• Only Now Can We Speak: Remembering Politicide in Yogyakarta, by Mark Woodward, author
    In 1965 the Indonesian Communist Party (PKI) was the second largest communist party in Asia. Indonesian politics was predicated on a precarious balance of nationalist (PNI), Muslim (Masyumi) and communist (PKI) political parties, the military, and the country's charismatic president, Sukarno (Feith 2006; Lev 1967). In the wake of an abortive coup on 30 September, the military, Muslim, and nationalist death squads killed at least 200,000 people thought to be party members or supporters. This orgy of violence brought the authoritarian military-dominated New Order government of Indonesias second president, Soeharto, to power.1 He was to rule Indonesia with an iron hand until 1998.
  • Civic Space Production and Local Government Capacity: Lessons from Muang Klang, Thailand, by Katia Balassiano, author
    Thailand's ongoing efforts to decentralize authority continue to reveal municipal strengths and weaknesses. This article describes how the Thailand Environment Institute, a non-governmental organization, has been building capacity in the municipality of Muang Klang by means of civic space production. The production of a new recreation complex involved processes that began institutionalizing participatory planning, is nurturing civil society, and may, over time, bolster broad and more balanced municipal governance. This case illustrates the significant role of the non-governmental organization in decentralization and how the explicit consideration of civic spaces can improve participatory planning in the public sphere.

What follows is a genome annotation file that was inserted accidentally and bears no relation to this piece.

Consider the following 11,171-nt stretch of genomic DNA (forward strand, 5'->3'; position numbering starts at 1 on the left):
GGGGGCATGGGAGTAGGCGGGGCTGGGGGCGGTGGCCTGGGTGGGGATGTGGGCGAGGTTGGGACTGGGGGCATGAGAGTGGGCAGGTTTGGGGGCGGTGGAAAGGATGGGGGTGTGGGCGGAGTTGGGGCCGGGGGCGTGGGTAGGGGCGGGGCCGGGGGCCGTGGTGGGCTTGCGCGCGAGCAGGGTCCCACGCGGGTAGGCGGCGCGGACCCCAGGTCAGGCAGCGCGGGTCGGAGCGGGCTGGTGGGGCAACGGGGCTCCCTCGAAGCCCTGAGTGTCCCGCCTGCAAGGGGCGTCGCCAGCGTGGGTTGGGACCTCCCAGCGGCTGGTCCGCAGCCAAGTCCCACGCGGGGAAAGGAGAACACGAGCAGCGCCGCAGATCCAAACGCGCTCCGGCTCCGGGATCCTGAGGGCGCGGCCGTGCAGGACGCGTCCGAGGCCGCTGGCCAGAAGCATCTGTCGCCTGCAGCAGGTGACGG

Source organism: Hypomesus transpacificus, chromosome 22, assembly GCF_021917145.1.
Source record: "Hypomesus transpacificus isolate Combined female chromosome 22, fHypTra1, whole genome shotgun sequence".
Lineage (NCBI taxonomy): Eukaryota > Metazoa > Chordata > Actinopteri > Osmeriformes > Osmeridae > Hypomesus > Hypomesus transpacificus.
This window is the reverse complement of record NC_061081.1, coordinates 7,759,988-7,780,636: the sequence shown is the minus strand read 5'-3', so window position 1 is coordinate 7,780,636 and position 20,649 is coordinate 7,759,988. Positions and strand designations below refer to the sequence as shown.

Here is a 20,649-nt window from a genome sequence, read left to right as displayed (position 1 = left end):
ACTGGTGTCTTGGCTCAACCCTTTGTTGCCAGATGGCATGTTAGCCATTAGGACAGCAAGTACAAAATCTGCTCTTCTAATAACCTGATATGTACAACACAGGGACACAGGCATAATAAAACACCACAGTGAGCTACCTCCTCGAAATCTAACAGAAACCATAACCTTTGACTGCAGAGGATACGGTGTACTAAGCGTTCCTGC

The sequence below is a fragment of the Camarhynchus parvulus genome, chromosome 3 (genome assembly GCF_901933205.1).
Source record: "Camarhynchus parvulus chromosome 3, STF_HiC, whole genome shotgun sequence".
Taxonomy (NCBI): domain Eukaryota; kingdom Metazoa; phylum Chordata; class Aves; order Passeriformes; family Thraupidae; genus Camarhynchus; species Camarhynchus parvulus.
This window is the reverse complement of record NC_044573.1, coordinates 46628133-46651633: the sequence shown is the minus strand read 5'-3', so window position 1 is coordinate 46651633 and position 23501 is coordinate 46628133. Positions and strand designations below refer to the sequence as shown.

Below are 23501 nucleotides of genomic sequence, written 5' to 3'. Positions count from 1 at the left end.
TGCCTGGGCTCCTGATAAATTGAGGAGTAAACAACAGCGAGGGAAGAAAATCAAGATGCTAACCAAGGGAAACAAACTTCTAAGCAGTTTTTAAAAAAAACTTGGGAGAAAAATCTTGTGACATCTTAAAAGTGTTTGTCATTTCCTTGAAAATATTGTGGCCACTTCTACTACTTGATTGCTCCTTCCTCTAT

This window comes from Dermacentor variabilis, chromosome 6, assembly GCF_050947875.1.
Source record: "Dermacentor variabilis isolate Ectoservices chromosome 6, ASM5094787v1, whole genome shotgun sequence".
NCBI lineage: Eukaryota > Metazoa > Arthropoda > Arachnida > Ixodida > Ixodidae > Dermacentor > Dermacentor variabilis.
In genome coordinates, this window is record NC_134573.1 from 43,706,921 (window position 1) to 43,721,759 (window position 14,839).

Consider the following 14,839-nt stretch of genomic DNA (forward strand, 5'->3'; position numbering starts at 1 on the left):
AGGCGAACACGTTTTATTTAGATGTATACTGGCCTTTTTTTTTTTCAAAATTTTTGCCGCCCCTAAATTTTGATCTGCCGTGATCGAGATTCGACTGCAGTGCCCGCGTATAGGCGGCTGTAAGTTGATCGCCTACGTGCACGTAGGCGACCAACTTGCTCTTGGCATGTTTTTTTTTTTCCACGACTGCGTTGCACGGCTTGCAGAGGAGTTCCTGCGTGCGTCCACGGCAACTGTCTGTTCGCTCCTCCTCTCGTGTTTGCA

• Advertising Phuket's Nightlife on the Internet: A Case Study of Double Binds and Hegemonic Masculinity in Sex Tourism, by Jeffrey Dale Hobbs, Piengpen Na Pattalung, Robert C. Chandler, authors
    One significant human rights violation in Southeast Asia is the exploitation of women through sex tourism. Such sexual exploitation occurs in Thailand because institutions are complacent and society accepts the practice. This case study, guided by the concepts of double binds and hegemonic masculinity, sought to understand if Thai culture is symbolically constructed in ways to portray Thailand as a desirable "sex tourist" destination. Websites portray Phuket as a patriarchal world where men can live their fantasies of being perfect hegemonic males because Thai bar girls are young nymphomaniacs that have no need to be talked to or understood.